“It is fitting to incorporate the New Deal heritage that was part of Johnny Cash’s formative years into a major annual event that shines light on a critical era that is fading from memory,” Hawkins continued. This three-day event will include entertainment events on Friday and Saturday, preceded by an educational conference on Thursday and Friday, she added.

For further announcements regarding the October 2017 festival, visit the festival Website or Facebook page.

Dyess Colony Visitors Center Opens

Dyess Colony Visitors Center Set for Grand Opening on May 21

Visitors CenterJONESBORO — Visitors will have an opportunity to celebrate the Grand Opening of the Dyess Colony Visitors Center at the site of the former theatre and pop shop, Saturday, May 21, in Colony Circle, 110 Center Drive. Transformation of the theatre and pop shop into the Visitors Center is phase two of the master plan for the Dyess Colony restoration.

Remarks are at 10:30 a.m. Hamburgers, hot dogs and soft drinks are available at the Colony Circle site from 11 a.m.-1 p.m. From 9 a.m.-3 p.m., tours of the administration building exhibits, the Johnny Cash Boyhood Home and Visitors Center are available free of charge. Joanne Cash and Tommy Cash, siblings of legendary singer Johnny Cash, will be on hand for remarks. Tommy was once a projectionist at the theatre.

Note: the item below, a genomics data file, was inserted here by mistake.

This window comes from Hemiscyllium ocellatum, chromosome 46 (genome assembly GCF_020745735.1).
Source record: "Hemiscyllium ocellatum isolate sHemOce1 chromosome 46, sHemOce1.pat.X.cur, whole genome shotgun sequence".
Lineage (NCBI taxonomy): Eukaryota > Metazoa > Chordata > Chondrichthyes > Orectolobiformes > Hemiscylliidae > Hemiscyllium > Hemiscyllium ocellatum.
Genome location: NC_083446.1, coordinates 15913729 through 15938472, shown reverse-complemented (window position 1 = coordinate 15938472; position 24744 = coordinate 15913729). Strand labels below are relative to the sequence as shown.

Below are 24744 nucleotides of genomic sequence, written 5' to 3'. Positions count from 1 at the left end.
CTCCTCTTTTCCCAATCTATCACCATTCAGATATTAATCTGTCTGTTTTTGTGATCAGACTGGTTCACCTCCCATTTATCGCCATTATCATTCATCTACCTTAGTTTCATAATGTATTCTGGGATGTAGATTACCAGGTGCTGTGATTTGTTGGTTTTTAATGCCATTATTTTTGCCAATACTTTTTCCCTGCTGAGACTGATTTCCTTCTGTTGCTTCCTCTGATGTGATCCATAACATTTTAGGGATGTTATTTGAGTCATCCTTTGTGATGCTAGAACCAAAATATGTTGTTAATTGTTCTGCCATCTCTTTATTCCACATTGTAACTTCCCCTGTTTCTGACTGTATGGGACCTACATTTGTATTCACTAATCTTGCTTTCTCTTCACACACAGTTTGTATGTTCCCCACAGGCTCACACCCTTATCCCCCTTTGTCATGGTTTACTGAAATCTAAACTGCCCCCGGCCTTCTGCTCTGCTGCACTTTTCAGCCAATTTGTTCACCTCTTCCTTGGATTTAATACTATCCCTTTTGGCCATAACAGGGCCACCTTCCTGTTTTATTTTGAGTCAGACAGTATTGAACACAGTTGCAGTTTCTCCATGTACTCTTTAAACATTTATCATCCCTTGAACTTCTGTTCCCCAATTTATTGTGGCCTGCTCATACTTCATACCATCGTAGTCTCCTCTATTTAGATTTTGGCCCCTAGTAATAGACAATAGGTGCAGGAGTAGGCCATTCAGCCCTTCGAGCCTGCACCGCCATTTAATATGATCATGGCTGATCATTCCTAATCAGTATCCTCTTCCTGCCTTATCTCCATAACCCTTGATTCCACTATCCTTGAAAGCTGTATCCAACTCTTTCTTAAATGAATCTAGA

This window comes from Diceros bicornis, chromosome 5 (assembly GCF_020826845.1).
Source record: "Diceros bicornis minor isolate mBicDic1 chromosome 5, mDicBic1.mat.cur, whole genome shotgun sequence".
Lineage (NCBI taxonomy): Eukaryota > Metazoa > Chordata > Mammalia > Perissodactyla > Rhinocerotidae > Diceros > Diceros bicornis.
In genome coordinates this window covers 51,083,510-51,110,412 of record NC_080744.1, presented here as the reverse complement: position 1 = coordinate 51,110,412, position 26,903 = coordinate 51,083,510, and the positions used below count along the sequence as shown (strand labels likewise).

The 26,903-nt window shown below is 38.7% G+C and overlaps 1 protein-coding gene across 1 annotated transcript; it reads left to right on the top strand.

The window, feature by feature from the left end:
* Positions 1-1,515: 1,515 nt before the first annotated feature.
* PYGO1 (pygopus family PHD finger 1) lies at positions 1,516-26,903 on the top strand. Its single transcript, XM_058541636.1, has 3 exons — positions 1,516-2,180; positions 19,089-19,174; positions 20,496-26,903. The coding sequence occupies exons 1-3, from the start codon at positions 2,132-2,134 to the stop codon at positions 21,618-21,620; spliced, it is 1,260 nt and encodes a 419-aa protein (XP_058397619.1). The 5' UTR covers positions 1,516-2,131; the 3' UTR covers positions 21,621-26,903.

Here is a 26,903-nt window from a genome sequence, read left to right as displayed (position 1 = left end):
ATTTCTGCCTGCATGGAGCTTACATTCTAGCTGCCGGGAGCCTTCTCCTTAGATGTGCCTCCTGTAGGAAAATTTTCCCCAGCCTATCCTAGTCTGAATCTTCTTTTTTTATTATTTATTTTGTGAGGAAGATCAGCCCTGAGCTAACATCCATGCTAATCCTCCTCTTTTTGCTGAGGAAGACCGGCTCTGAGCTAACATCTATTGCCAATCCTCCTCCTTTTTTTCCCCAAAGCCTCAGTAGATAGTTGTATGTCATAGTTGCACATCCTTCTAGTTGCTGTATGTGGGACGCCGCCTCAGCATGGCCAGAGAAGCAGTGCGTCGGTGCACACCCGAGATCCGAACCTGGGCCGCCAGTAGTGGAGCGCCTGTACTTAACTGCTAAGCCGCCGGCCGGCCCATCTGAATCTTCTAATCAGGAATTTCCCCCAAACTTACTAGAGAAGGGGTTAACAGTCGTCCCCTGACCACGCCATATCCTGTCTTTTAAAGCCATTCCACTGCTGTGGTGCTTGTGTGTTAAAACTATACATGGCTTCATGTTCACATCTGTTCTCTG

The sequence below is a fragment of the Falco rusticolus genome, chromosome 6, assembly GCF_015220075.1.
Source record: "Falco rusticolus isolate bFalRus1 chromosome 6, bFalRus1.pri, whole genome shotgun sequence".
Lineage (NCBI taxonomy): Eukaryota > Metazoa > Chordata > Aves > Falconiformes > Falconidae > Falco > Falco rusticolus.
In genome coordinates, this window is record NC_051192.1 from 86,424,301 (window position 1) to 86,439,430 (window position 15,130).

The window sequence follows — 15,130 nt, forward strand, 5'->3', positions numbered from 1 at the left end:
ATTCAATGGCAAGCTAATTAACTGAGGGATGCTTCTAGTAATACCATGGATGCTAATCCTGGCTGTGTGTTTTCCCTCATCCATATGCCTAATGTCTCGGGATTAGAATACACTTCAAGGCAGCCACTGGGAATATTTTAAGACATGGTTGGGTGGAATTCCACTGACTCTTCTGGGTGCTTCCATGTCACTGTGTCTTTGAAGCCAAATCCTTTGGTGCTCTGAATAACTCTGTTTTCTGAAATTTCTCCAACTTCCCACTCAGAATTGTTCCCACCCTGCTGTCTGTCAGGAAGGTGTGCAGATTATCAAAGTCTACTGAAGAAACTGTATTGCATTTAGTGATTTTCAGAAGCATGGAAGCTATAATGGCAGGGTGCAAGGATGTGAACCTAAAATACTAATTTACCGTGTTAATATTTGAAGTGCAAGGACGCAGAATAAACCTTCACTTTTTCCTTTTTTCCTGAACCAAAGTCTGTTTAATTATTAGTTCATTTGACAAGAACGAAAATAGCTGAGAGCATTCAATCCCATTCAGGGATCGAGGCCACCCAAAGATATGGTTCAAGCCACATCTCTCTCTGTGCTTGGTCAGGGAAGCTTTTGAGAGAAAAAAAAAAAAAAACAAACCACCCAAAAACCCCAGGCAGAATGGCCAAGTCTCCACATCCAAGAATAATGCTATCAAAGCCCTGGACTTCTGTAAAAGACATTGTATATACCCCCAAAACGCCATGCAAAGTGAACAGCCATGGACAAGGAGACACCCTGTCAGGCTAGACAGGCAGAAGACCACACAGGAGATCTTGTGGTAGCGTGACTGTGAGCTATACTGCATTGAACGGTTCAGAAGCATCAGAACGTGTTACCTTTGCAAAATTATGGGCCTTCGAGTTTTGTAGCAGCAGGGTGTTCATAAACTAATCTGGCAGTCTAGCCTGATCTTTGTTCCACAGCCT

The special event coincides with the 80th anniversary of the grand opening of the original Colony Circle buildings. In August 2014, phase one, including restoration of the administration building and the Cash home, was opened to the public.

In order to preserve the heritage of the Dyess Colony, A-State personnel, led by Dr. Ruth Hawkins, executive director of Arkansas State University’s Arkansas Heritage Sites program, and assistant director Paula Miles, have worked diligently to obtain grants and private donations to restore key structures in the Dyess area. When restoration of theatre began, only the front façade was standing.

The original community building burned and a new theatre was built in 1947. Now completely reconstructed, it serves as a visitor/orientation center, featuring films, materials and other exhibits.

The colony was named Dyess Colony, as a federal agricultural resettlement community for Mississippi County native and for Arkansas’s first Works Progress Administration (WPA) manager, William Reynolds Dyess.

The Dyess Colony was created in 1934 as part of President Franklin D. Roosevelt’s New Deal to aid in the nation’s economic recovery from the Great Depression. As a federal agricultural resettlement community, it provided a fresh start for nearly 500 impoverished Arkansas farm families, including the family of Johnny Cash.

The colony was laid out with a town center at the hub and farmsteads stretching out from the center. The first 13 families arrived in October 1934. On May 22, 1936, an official dedication was held on the second anniversary of the colony. The project was renamed Dyess Colony in honor of its founder, W.R. Dyess, who died in a plane crash earlier that year.

Several weeks after the official dedication, First Lady Eleanor Roosevelt visited Dyess and addressed the colonists from the front steps of the colony’s administration building.

For additional information, call (870) 764-CASH (2274).